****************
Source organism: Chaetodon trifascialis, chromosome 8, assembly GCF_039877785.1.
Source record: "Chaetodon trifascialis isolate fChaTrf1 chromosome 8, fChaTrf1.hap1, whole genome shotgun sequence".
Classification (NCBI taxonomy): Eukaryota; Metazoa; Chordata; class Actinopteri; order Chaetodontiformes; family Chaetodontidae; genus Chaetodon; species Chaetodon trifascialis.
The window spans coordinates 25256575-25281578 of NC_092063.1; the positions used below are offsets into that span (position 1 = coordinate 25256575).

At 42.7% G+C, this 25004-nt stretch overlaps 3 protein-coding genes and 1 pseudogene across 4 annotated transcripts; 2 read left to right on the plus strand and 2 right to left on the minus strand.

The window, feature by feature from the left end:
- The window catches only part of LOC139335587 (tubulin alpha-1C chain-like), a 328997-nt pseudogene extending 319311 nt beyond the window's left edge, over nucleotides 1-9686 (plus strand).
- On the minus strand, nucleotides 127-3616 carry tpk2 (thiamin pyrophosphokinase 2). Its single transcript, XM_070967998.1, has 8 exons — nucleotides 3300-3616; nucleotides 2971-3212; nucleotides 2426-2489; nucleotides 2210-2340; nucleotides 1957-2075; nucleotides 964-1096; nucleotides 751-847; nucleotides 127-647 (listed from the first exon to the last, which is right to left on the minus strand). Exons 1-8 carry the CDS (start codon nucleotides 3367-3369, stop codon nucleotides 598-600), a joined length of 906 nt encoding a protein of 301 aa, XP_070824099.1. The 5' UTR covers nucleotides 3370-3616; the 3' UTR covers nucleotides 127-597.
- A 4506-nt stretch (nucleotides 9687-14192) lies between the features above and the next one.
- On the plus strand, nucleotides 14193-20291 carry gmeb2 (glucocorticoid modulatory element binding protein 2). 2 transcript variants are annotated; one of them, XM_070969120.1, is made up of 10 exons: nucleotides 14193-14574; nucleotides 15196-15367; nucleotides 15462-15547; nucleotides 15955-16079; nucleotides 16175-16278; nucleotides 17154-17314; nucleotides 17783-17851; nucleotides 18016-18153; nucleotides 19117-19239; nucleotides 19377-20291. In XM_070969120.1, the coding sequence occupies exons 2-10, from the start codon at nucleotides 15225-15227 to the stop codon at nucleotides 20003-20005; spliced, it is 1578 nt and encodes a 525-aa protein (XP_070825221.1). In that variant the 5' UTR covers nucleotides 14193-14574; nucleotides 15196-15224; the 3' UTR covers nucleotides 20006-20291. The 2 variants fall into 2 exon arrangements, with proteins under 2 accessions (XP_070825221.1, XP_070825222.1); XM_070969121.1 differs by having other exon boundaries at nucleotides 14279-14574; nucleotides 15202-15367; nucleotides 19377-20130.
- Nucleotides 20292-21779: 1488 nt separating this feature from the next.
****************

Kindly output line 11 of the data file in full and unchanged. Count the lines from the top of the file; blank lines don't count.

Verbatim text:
- Nucleotides 20292-21779: 1488 nt separating this feature from the next.